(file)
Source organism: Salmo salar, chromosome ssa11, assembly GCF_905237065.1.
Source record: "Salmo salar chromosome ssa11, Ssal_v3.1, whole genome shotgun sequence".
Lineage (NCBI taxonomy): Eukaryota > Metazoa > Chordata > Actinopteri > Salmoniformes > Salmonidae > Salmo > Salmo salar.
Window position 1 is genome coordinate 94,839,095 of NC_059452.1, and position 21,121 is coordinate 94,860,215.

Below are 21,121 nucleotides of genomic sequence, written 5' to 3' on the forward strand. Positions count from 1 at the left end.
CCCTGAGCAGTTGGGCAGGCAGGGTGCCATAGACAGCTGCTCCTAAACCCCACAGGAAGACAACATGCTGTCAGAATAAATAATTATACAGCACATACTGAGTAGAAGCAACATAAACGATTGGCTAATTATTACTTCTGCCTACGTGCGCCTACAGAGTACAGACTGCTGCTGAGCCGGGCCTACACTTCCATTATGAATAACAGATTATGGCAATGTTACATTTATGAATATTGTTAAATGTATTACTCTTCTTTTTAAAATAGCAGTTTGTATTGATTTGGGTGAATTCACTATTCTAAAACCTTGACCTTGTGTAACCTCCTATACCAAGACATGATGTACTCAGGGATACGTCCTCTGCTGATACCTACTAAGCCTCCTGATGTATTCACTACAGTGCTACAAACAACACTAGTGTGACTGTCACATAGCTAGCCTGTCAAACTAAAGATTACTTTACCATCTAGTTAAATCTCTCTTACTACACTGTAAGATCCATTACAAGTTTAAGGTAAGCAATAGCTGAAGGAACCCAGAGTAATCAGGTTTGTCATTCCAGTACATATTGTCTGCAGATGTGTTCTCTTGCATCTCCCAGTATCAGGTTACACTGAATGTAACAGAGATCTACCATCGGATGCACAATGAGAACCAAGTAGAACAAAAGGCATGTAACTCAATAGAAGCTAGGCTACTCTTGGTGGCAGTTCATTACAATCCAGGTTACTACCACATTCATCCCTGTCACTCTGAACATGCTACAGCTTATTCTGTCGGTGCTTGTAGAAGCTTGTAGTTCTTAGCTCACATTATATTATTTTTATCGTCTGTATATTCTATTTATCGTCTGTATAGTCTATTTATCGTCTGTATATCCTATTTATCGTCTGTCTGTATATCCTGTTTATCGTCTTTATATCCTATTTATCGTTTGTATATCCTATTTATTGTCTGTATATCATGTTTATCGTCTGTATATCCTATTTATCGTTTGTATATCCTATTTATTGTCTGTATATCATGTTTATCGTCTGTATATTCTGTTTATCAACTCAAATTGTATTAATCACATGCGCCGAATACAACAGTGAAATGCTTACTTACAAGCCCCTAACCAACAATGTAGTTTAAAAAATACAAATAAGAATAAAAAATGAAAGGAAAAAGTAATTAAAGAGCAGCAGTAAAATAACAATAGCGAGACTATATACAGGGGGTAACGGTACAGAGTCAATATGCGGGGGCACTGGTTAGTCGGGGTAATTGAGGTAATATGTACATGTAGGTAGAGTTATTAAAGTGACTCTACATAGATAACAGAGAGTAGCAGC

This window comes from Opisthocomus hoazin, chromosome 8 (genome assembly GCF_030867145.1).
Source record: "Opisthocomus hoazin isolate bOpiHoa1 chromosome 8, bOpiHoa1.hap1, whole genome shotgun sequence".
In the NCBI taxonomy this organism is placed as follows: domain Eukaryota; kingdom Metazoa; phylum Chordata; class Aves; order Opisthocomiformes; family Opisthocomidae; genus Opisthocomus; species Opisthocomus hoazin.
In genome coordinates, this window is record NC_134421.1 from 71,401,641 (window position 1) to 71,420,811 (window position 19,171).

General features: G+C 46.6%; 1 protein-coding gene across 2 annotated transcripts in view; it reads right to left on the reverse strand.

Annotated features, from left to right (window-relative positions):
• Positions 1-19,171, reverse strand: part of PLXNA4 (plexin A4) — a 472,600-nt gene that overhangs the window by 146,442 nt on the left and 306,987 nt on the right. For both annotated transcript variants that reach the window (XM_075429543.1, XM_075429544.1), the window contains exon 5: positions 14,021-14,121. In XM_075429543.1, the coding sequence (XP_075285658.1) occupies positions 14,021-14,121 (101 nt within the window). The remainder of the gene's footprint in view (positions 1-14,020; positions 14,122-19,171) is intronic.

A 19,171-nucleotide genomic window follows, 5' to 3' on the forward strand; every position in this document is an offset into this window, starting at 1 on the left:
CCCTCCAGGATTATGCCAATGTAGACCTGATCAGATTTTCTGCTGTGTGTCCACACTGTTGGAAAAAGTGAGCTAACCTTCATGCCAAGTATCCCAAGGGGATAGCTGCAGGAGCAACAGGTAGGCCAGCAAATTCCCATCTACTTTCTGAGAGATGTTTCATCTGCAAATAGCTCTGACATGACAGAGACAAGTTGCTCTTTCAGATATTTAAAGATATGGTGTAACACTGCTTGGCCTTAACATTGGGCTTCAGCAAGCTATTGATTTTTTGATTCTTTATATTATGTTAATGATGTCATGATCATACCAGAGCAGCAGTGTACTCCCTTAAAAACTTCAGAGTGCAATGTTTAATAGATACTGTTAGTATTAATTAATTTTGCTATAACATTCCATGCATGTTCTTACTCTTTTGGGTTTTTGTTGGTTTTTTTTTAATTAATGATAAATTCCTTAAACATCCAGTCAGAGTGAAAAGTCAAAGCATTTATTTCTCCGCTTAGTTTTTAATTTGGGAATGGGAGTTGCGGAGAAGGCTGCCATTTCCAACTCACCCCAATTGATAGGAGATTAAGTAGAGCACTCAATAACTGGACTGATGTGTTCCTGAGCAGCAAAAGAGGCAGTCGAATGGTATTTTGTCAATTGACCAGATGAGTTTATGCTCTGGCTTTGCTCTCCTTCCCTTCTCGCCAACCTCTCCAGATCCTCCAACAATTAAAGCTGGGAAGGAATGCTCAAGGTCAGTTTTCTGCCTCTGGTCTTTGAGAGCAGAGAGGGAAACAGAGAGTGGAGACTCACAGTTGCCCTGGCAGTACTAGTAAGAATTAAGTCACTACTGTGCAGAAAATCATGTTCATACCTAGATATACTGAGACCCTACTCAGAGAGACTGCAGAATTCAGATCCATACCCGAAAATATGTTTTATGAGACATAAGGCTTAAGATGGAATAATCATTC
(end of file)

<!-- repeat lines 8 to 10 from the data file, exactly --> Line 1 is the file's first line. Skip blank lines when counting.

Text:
Source record: "Opisthocomus hoazin isolate bOpiHoa1 chromosome 8, bOpiHoa1.hap1, whole genome shotgun sequence".
In the NCBI taxonomy this organism is placed as follows: domain Eukaryota; kingdom Metazoa; phylum Chordata; class Aves; order Opisthocomiformes; family Opisthocomidae; genus Opisthocomus; species Opisthocomus hoazin.
In genome coordinates, this window is record NC_134421.1 from 71,401,641 (window position 1) to 71,420,811 (window position 19,171).